Rating: 5.5/10

Plot: Three years before the events of Dead Space 2, the USG O’Bannon went to Aegis VII to collect shards of the marker that Isaac Clarke crashed into the surface. However, shortly after they were dispatched, the CEC also loses contact with the O’Bannon. When the Marines go to investigate, they find that, out of the 137 crew members of the O’Bannon, there are only four signs of life detected. Everyone else was slaughtered.

Aftermath chronicles the stories of each of the four remaining crew members – Isabel Cho, Nickolas Kuttner, Alejandro Borges and Nolan Stross – as they piece together what happened on the O’Bannon.

Breakdown: I’m going to bite my tongue for something I’ll definitely be addressing later, but let me just say this movie had me internally screaming (in a bad way) within the first three minutes and consistently remains a prevalent problem throughout the bookends.

Dead Space: Aftermath was meant to serve as a bridge between the video games Dead Space and Dead Space 2, and….it’s kinda that a little I guess. But since homework is poo, as I mentioned in the last Dead Space movie, Downfall, we’re going to be trying to take this at face value without concerning ourselves too much with continuity issues between the games.

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The USG O’Bannon has suddenly ceased communication with the CEC, so they send out a ‘rescue’ team of marines to see what happened. When they arrive, they see that the ship is littered with torn apart bodies. Only four life signs are detected on board out of the 137 listed crew. When they find them, one of them, Kuttner, goes berserk and kills one of the soldiers, so they’re stunned with high powered tasers and detained.

They start interrogating all of them individually to get their stories on what happened when they were deployed to Aegis VII.

The movie is separated into four flashbacks that are bookended by the continuing plot going on in the rescue ship, the USM Abraxis. Each flashback is drawn and animated in a different fashion. This is a creative and interesting way to both convey the story of what happened on the O’Bannon while also getting specific perspectives of the information through the eyes of each of our main characters. However, I do also have to ding it because it ultimately serves no point.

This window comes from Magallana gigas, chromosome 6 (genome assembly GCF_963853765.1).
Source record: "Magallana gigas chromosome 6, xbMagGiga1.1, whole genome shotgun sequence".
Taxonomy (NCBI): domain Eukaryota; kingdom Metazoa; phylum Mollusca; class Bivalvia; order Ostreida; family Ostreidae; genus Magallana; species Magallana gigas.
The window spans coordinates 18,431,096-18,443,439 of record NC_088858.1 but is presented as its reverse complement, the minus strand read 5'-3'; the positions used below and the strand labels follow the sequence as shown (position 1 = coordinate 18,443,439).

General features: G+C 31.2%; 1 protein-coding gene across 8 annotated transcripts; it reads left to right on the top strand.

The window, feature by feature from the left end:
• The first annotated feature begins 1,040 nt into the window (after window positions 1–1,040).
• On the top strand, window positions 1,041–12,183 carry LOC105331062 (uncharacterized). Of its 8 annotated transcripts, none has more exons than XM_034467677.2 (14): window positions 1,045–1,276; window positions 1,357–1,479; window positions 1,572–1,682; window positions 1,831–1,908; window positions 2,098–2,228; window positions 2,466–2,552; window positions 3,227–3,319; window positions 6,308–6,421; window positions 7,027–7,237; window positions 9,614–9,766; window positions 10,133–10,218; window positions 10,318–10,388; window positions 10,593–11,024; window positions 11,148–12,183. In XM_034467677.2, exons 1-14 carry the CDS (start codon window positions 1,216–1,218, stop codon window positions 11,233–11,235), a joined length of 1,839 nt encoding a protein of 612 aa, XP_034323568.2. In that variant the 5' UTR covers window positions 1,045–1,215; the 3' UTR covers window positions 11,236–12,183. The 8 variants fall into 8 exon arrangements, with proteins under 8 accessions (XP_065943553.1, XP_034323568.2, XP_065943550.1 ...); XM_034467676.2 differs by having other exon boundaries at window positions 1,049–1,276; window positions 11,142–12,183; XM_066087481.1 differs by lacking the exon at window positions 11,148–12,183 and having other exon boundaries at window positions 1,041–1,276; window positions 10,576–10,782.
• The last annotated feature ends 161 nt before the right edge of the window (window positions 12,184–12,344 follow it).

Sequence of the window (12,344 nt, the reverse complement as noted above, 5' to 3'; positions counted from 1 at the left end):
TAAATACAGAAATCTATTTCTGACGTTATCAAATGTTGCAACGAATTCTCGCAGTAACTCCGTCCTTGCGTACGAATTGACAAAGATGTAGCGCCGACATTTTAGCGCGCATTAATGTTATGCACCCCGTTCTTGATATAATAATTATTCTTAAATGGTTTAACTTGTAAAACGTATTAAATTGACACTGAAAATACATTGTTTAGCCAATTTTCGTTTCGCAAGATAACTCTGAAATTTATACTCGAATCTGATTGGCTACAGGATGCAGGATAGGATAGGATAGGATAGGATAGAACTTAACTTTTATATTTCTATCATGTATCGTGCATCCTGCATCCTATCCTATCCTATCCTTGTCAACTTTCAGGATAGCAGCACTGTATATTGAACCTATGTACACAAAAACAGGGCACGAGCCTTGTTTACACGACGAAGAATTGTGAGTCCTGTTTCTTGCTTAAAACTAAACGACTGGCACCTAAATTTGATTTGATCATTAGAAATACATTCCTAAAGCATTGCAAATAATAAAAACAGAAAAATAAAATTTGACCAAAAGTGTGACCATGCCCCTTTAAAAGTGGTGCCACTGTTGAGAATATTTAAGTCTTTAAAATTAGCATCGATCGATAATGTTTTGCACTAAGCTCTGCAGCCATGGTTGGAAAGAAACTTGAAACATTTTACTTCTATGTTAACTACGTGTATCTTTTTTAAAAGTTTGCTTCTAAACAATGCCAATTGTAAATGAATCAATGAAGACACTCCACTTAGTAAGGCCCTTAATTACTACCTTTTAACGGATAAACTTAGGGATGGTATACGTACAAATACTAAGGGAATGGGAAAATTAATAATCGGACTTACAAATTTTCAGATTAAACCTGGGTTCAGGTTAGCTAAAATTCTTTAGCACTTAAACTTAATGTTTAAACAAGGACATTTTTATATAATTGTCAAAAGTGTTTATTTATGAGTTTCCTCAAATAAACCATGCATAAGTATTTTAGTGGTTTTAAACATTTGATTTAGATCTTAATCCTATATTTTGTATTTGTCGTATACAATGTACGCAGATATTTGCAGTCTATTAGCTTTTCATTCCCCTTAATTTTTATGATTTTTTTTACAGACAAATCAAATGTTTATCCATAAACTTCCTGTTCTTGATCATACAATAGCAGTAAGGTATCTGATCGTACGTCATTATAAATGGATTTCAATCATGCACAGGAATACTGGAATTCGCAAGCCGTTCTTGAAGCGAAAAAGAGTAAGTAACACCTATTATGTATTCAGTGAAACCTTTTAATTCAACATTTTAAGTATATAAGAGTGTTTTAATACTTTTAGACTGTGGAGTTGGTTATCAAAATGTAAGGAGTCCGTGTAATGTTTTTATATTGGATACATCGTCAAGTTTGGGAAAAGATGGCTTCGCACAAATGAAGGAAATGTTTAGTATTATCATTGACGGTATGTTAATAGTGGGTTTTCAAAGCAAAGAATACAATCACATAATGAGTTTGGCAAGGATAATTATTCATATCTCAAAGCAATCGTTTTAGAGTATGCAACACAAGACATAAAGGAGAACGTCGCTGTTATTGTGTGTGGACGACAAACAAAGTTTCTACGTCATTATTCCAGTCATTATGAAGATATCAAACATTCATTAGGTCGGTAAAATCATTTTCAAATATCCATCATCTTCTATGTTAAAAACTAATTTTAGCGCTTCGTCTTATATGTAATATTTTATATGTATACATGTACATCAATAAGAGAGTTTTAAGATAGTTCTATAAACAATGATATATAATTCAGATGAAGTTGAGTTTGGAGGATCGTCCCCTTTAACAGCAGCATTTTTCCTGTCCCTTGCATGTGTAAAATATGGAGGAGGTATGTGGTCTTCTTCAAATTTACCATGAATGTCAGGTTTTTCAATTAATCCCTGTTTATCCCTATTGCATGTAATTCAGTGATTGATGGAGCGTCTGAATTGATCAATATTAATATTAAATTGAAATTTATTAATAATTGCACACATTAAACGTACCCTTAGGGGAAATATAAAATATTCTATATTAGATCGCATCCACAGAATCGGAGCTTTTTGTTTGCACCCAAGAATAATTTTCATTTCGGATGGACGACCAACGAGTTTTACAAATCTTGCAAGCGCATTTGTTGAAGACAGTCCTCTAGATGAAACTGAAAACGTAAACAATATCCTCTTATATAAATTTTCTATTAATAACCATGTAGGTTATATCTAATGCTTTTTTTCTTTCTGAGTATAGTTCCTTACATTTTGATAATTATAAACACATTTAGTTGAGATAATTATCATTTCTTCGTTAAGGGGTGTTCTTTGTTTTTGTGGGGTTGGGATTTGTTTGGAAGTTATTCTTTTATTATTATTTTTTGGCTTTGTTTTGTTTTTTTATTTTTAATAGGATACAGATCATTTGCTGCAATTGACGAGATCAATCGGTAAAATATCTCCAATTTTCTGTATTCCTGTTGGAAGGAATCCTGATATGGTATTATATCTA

People were noting some changes in certain details that show differences in perspective, like Cho seemingly being made sluttier in Stross’ flashback while she’s very tall and well-built but also mature and responsible, barring the affair she was having with Stross, in her own flashback. In Kuttner’s flashback, he easily overpowered Noah and Alejandro, but in Alejandro’s flashback he gives a much better fight, even hurling him about 300 feet as he took a swipe at him near the end.

In any other story, these might be amusing changes, but in this circumstance, who cares about such petty discrepancies in perspective when over 100 people were brutally murdered? It’s no time for dick measuring contests and slut shaming.

The first one to be interrogated is Kuttner, who was the first one to have exposure to a fragment of the marker on Aegis VII. He went insane almost immediately after that, having constant hallucinations of his recently deceased young daughter, Vivian, leading him to have violent outbursts that set most of the events of the downfall of the O’Bannon into motion and created a slue of problems on the Abraxis.

The art style used for his segment is pretty good. It’s a sort of melding of Western and anime-styled art that is craggy but overall good. I did have a good laugh at Vivian’s face in one shot only because they made her eyes into sharp diamond shapes for no reason when they never look that way again after that.

Next up is Borges’ flashback, and uh…the art, but moreso the animation, for his segment is uh….stiff. Like, for several instances at the beginning, it seems like people are pivoting and turning like actual robots stiff. Outside of that, the art is much more in the realm of anime and is overall more detailed than Kuttner’s, but everyone keeps their suits on so it’s hard to tell for most of it.